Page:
Another name to add to the list of emerging American talents in the world of electronic dance music comes in the form of Joshua Tree-based artist ITAI.
Previous outings from the house producer have seen him release original music on a number of impressive labels, including Exotic Refreshment, Talavera Records, and LNDKHN.
Now debuting on Camel Riders with his brand new Flame Of The Pine Cone EP, ITAI adds yet another sturdy rung to his sonic ladder, as he drops a brilliant original track alongside remix work from Menachem 26, Evan Hatfield, and Saqib.
We spoke to ITAI to chat about the new EP, how he rates the included remixes, what we can expect from his forthcoming debut album, and more. Get the full discussion below.
You just released your new Jacob’s Ladder EP on the Camel Riders imprint, talk us through the original title track on this one?
So, this is actually an interesting story. The track was based on an Arab folk tune called Ah Ya Zain (which means, ‘oh what a beauty’), but when my friend played it to me on a trip to India in 2005, we both had no idea what it was called, and somehow, we just started calling it Jacob’s Ladder.
Since then, I’ve been playing it at acoustic jams and jazz gigs, and really wanted to make a dance floor version for my live sets. After I had already finished the track, and given it a title, my old music school teacher, Yair Dahlal told me the real name of the track that had been its origin, but at that point I’d already called it Jacob’s Ladder.
It also features remix work from Menachem 26, Evan Hatfield, and Saqib, what was your initial reaction when those first came back?
This EP means more than any I have released before, and I love all the remixes, especially the diversity between their styles. I feel I could play each of them in different settings, and at different parts of the night. The Saqib remix is so “out of the box” I was mesmerized, Evan made it funky, and Menachem’s style is just very present. I discovered Menachem 26 for the first time earlier this year, and have been a fan ever since.
Other labels in your catalogue include Exotic Refreshment, Talavera Records, and LNDKHN, what’s your typical approach to a new label partnership?
I approach all my relationships as ongoing partnerships, and I’m not necessarily looking for the “biggest” label, but for labels that can be a good representation of my sound, and also partners I can work with in the long run. I am an artist that has “my own mind”, so me and Camel Riders clicked from the start. They really gave me complete freedom to do my thing, and I see myself continuing to work with them long into the future.
And which labels might we see added to that list in the coming months?
Well, I have been so focused on my album release that I can’t really see past that, I’ve got so many tracks to finish. but I’d say on the top of my list, other than Camel Riders, I’d like to work with Pipe & Pochet and Sol Selectas. Also, Blond:ish’s label Abracadabra, which has been my live streaming home for the past 6 months.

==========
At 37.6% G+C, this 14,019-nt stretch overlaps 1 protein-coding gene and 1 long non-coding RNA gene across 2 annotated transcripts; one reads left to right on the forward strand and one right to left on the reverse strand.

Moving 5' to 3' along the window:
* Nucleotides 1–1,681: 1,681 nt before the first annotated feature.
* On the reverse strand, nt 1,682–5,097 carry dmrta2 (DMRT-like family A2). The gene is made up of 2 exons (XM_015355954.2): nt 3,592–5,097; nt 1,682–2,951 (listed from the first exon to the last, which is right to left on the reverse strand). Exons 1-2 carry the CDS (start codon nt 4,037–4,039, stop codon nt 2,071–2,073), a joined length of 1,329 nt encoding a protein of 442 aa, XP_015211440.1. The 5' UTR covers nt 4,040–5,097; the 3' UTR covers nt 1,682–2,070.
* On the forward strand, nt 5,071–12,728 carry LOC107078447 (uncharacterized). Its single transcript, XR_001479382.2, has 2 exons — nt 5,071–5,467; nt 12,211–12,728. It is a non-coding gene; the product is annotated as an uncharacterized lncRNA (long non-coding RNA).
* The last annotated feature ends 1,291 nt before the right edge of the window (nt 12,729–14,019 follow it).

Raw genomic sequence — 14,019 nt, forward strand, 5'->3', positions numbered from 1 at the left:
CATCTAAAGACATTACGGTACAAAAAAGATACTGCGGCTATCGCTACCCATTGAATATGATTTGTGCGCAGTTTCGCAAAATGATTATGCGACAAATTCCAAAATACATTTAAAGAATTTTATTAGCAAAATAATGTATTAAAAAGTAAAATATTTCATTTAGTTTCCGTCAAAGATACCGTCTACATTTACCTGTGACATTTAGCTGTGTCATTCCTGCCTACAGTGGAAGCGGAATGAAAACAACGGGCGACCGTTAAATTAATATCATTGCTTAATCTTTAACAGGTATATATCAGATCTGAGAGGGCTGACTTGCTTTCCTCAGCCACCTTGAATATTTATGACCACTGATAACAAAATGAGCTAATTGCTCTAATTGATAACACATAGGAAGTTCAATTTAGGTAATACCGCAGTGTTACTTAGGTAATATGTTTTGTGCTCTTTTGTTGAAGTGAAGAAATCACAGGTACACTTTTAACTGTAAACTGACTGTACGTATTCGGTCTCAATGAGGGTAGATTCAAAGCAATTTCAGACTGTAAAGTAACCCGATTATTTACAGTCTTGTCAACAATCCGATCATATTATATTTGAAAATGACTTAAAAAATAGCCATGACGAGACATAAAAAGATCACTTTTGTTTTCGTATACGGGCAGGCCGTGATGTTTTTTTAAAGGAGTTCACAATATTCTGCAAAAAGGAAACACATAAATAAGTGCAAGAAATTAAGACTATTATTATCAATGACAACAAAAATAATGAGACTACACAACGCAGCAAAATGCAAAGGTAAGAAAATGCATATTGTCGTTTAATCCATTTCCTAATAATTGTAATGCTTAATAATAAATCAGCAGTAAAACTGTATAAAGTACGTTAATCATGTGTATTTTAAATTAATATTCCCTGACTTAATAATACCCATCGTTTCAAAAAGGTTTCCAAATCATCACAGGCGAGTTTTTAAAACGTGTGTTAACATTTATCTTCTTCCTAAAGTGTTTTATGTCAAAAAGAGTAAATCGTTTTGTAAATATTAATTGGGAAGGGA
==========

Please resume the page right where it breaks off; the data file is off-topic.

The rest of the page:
You’ll also be returning to Camel Riders for the release of your debut album, tell us more about that?
The album is titled “A Trip To Idyllwild”, and was named after a trip me and my partner Irene took to a town called Idyllwild, which is up in the green mountains, about 90 minutes from our house in Joshua Tree. Many of the tracks on the album, including ‘Flame of the Pine Cone’, ‘Wancy’, and ‘Curiosity Bear’ originated from that cold, windy and trippy weekend. I guess, the story of my album is pretty much my story as an artist. It’s true that I have released on a bunch of labels before, but it was always a collaboration or I had some help producing the tracks. This solo album, is the first time I truly got to say “I’m ITAI, and this is my sound”.
Your music features quite a bit of live percussion and organic sounding melodies, how much do you work with real instruments vs. samples?
I come from the world of live instruments and jazz, as alongside making electronic music, I also play the saxophone. Sometimes, I still feel like a guest in the electronic scene, as it’s a world that is still quite new to me. To your question, I hardly ever use samples. When I do use samples, I really chop them up.
I’m trained to play what I hear in my head, so I always try to recreate what I’m imagining for the sound. And when I hear something, I try to play it live, either on the sax, piano or another instrument, therefor it’s very rare for me to use samples for melodies or harmonies. Often, I will only use samples for beats and percussion.
You’re based in America, where clubs and live events are opening up again for the first time in many months, it must feel pretty great to get back into clubs after so long?
Yes, It really feels so amazing to be touring again, the crowds across the globe are so thirsty for live music, and it’s pretty wild. Right now, I’m actually coming back from Panama, and it was just so amazing to play on Playa Venao beach, especially after more than 2 years.
And what’s one random skill that you picked up during the different periods of lockdown?
Haha. I like it, that’s a cool question! In all honestly, I don’t believe I picked up anything 100% new, but instead worked to improve some skills like working in Ableton. I also got better at cooking, and learned how to make falafel, does that count?
Thanks for talking with me, I hope people are enjoying my Flame of the Pine Cone EP and I can’t wait for everyone to hear my full album, A Trip To Idyllwild. Take care, and stay safe everyone.
ITAI – Jacob’s Ladder EP is out now on Camel Riders.